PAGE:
There is good evidence that long life runs in families and the search is heating up to pin down exactly which genes might be involved.
The study by Thomas Perls and his colleagues claims to have found genetic "signatures" in human centenarians that take us a big step towards this goal. I am unconvinced. What Perls and his team have done is to develop and apply some intriguing and potentially valuable new techniques to analyse the data.
The problem is, however, that the sample size, even with 801 centenarians and a roughly similar numbers of younger "controls", is very small to justify confidence about the results.
Ageing is not caused by any single genetic "clock". Rather, there are many, many genes that play a part. Over recent years, the field of human genetics has been littered with early claims to have found the genes responsible for complex characteristics (and in terms of complexity longevity is surely the grand-daddy of them all), which have not stood the crucial test of repeatability in independent studies by others.
Having been often bitten, geneticists now rely on building a lot of evidence from so-called replication studies.
Time will tell whether the signatures claimed by the Boston group are robust, and thankfully we should not have too long to wait. Bigger studies are nearing completion, including the large European Genetics of Healthy Ageing Study based on almost 3,000 families from across Europe in which two or more family members (brothers and sisters) have lived past 90.
The report from Perls et al states that their signatures could "predict exceptional longevity with 77 per cent accuracy". This particular claim is open to serious misunderstanding.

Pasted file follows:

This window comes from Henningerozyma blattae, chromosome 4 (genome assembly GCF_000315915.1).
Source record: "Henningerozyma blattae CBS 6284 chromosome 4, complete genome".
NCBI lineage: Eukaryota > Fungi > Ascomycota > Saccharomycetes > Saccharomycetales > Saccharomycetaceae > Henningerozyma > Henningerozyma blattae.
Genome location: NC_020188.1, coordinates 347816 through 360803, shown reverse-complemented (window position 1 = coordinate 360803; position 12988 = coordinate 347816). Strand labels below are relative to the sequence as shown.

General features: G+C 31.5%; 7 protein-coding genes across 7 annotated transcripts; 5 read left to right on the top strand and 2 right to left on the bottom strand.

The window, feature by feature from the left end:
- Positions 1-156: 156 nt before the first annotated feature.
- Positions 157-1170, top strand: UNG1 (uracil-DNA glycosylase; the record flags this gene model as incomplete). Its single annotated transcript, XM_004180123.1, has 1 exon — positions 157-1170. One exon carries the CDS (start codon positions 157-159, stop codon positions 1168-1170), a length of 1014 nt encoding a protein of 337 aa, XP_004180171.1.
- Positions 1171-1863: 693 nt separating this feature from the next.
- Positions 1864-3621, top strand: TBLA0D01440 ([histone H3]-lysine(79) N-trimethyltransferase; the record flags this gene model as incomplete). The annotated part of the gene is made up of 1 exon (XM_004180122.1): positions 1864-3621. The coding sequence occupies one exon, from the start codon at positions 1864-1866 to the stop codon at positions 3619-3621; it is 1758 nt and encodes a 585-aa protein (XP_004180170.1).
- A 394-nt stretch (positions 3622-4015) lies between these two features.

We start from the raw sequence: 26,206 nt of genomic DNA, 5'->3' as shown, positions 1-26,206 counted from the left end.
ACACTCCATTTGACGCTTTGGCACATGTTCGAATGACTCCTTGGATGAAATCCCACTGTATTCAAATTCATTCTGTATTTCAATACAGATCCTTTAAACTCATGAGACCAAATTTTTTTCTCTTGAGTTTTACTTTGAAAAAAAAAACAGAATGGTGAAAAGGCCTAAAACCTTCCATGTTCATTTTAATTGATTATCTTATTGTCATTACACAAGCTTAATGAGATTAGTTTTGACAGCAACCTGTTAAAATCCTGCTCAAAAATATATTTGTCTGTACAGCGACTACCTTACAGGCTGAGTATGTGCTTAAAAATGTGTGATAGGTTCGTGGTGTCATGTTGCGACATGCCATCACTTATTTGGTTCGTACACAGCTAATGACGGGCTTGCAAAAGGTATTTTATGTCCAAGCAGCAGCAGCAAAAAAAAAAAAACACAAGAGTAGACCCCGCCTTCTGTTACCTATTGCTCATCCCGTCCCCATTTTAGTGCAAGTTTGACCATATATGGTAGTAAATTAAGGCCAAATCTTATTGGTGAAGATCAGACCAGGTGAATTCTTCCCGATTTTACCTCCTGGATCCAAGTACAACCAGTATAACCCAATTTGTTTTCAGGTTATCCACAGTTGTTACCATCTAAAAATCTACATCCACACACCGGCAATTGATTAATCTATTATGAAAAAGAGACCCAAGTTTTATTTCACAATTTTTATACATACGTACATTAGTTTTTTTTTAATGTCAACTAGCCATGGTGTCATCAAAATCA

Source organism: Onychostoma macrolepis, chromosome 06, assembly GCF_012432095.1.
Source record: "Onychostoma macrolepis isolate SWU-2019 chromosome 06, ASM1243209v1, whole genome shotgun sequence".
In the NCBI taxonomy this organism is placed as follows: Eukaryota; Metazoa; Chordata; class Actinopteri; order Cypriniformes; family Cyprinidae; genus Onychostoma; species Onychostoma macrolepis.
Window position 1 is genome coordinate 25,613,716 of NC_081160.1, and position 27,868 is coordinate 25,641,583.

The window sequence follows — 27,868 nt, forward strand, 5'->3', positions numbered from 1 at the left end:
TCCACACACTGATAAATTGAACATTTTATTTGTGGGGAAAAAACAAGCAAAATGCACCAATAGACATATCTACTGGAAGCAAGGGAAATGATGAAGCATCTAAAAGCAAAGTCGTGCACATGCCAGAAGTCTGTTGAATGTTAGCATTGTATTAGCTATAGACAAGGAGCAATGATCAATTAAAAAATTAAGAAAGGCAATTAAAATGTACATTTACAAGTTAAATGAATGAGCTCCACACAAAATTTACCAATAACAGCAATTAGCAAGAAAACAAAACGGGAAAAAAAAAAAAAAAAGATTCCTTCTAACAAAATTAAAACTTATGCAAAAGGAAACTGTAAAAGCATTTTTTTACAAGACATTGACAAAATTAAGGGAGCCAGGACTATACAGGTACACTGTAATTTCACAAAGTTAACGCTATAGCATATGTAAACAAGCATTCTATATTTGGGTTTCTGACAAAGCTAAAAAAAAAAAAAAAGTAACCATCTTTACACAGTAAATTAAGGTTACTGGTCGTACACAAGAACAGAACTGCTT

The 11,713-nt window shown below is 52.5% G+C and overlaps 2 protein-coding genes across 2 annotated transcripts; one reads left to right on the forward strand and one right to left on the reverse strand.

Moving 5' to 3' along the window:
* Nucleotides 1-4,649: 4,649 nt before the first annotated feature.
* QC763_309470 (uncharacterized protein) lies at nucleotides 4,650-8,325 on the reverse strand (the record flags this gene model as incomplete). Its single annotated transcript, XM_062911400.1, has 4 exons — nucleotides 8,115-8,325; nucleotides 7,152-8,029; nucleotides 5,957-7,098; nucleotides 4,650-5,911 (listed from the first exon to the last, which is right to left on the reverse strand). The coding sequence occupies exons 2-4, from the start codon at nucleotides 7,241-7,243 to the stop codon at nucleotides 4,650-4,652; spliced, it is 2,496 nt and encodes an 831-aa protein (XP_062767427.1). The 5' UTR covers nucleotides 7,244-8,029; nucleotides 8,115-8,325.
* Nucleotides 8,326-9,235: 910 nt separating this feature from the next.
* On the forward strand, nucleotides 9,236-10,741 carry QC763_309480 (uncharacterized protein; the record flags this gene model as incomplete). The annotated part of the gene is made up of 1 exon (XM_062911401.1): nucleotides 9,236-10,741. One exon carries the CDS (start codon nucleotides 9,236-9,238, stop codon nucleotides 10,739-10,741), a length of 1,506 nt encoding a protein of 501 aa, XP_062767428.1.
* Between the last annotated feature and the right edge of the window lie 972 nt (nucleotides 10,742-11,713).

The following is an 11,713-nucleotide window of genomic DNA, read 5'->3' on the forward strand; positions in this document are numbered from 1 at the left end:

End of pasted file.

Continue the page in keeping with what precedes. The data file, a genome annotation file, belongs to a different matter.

They are not suggesting that they can screen the genes of you and me, for example, and tell us the chance we will live to 100. This would be a tall order indeed, given that only a quarter of what determines the length of human life is genetic.
What they mean is that in a fresh sample, which included a lot of people who were 100 already, the signatures could pick, with reasonable reliability, which of the individuals they analysed actually belonged to the centenarian group.
This is a different matter altogether, for which we can perhaps breathe a collective sigh of relief. From what we know already, it is rather unlikely that genetic screens will ever be able to forecast how long an individual will live.
For me, and I suspect many others, an element of uncertainty in one's future keeps the excitement alive.
Tom Kirkwood is director of the Institute for Ageing and Health at Newcastle University. Together with Francois Schächter and Daniel Cohen, he wrote the first scientific article mapping the prospects for the genetics of human longevity, which was published in the journal "Human Genetics" in 1993